> It was during the dark years of Scully et al that Apple rested on its laurels

I wrote the book on that period, literally. Thanks to Steve the first Mac was a closed box that sold disastrously. Apple almost went under.

It was under Scully’s direction that the Mac II was designed - an open platform with expandable slots. That was what helped to propel Apple into the big leagues.

> is no quality loss during that process

Again you prove to me you have no real knowledge except what you read from Apple press releases. Every psyhoacoustical scheme discards data, and every scheme is different. Thus, converting an AAC-encoded file into a CDDA-encoded file and then into an MP3-encoded file is going to introduce a high degree of upsampling and compression artifacts. That’s just the way it is.

And as for centralizing media, I like the Tivo form factor and it has a real chance at becoming a “Media Hub”. PCs and Macs are noisy, electricity hungry, look pretty ugly, and don’t stack well with my other HT components. That’s why Tivo is a winner here.

Apple used to have a HT rack form factor device in the “Pippin” when they were trying to make that nice little gadget a convergence device but they abandoned it. Maybe that was before your time?

> the “earlier guy” is YOU

I don’t know who Mountain Man is but I respect his/her judgement. You should stop being so paranoid.

Posted by YMMV on December 17, 2003 at 2:19 PM (CST)


“ from Apple press releases…”

Interesting. I’ve never seen an Apple press release on this matter. That’s a strange thing to say.

Why would you stack a PC or Mac with your home theater components? That’s just strange. Your original post talked about ethernet… or did you forget that.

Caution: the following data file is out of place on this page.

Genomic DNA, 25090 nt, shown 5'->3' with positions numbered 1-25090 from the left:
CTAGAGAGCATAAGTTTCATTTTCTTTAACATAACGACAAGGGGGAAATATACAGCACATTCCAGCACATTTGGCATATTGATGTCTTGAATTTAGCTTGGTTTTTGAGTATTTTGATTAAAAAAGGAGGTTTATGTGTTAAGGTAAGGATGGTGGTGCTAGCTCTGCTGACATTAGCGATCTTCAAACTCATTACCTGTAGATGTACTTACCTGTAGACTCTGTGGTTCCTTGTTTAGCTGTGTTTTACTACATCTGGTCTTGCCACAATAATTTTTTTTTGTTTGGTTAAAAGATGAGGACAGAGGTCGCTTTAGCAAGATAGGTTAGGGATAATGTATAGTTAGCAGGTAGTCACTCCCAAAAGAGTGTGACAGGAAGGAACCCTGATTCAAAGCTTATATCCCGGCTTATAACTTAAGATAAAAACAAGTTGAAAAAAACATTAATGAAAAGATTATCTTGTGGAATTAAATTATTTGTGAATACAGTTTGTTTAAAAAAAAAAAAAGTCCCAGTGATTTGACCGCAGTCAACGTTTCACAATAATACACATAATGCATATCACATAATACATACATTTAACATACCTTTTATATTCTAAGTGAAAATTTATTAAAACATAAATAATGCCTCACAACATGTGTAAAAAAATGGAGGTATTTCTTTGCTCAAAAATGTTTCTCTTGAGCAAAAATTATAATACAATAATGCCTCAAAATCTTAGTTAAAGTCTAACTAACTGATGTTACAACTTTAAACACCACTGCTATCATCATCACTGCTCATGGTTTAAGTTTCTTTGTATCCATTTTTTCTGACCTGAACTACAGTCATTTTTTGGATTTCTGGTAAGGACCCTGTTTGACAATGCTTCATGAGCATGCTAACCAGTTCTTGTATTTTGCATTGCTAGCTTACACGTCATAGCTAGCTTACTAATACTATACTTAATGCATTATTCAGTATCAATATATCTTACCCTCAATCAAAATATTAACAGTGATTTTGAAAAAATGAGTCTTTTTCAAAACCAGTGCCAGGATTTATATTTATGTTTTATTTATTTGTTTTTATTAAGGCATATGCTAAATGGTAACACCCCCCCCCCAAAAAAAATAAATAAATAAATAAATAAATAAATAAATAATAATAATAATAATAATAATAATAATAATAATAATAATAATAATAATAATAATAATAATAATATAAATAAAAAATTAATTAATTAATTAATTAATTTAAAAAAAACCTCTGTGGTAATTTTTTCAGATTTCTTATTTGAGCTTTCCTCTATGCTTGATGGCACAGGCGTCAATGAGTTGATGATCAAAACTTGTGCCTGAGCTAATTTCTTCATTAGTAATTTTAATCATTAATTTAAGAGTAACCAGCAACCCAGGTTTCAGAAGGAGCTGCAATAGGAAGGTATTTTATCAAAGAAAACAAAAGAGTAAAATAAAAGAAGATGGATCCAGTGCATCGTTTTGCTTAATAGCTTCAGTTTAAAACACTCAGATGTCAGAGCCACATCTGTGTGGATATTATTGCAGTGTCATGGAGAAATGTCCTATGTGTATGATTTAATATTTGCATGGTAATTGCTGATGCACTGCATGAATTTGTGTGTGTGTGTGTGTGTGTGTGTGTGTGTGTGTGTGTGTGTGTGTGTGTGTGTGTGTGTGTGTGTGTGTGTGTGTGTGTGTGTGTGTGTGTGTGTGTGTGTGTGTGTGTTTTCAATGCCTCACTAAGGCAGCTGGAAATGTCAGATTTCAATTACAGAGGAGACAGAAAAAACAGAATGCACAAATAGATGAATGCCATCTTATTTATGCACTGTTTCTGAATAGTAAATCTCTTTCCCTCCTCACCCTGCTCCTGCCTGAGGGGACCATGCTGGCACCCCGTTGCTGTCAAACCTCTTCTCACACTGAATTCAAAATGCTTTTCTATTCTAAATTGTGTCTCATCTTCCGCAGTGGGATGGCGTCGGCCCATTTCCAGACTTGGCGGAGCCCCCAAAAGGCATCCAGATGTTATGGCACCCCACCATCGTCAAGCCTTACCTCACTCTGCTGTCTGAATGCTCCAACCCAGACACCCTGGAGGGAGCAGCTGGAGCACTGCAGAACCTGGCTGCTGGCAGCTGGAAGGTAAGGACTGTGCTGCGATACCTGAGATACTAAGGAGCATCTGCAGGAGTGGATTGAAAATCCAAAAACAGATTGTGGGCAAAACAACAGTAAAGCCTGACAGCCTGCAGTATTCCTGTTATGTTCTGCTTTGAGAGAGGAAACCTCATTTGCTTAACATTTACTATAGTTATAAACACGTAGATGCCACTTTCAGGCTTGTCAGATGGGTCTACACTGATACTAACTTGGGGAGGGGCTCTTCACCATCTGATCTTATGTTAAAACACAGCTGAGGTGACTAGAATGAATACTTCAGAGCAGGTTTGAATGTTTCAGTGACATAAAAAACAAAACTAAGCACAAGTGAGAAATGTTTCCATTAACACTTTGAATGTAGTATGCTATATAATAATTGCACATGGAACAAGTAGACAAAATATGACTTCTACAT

By the way, converting an M4P file to MP3 does not require CDDA-encoding - unless you choose that route. Were you to do that, you would experience a loss of quality.

And I don’t know what TiVo model you have , but mine consumes more juice than my PowerBook.

The Pippin, eh? So now you’re going back to the Spindler days. But if you’re defending Scully, then I see exactly where you’re coming from. Some of us were actually there at the time. You apparently were not.

Good day.

Posted by Atomic Bomb in Mid-Atlantic on December 17, 2003 at 3:24 PM (CST)


Converting one lossy algorithm compressed file such as AAC to another lossy compression algorithm based file such as MP3 will lose quality - yes it’s digital as in it is run on a digital computer, but that doesnt mean anything when you look at how audio compression algorithms work.

Atomic bomb - no offence but are you being paid by Apple - you certainly seem inordinately passionate about them!

Posted by dmeineck on December 18, 2003 at 6:42 AM (CST)


It still amazes me that people still believe that you can take one file encoded using a lossy format, convert to another lossy format entirely and not lose any quality along the way.

I mean do you actually understand what it means to encode a track? Do you get that data will be lost? Its a fact. That’s the whole point.

The rest of your argument may be ok Atomic but to be honest its hard to see past the fact you refuse to acknowledge that is common sense.  AAC to MP3, no matter how you cut it, results in some loss.

Posted by SpideyPod on December 18, 2003 at 9:41 AM (CST)


Atomic bomb - no offence but are you being paid by Apple - you certainly seem inordinately passionate about them!

Yeah what are you like Apple’s Official Attack Dog Mascot?

I use iPod because it works, not because it’s perfect. Someday something else will work better for me. That’s just the way it is.

Posted by Superguyflie on December 18, 2003 at 12:39 PM (CST)


“...what are you like Apple’s Official Attack Dog Mascot?”

Actually, yes! Thanks for asking.

“Someday something else will work better for me.”

That’s so precious! Thanks for sharing.

Posted by Atomic Bomb in Mid-Atlantic on January 2, 2004 at 8:38 AM (CST)


A-Bomb only posts negative comments based on someone else’s comments that are not 100% Pro-Apple.

This individual is biased, subjective, but above all ignorant.  Some of the comments are so dumb they are laughable.

Probably a anti-social peasant locked in a cellar somewhere.

Posted by Weeeee! on January 2, 2004 at 10:04 PM (CST)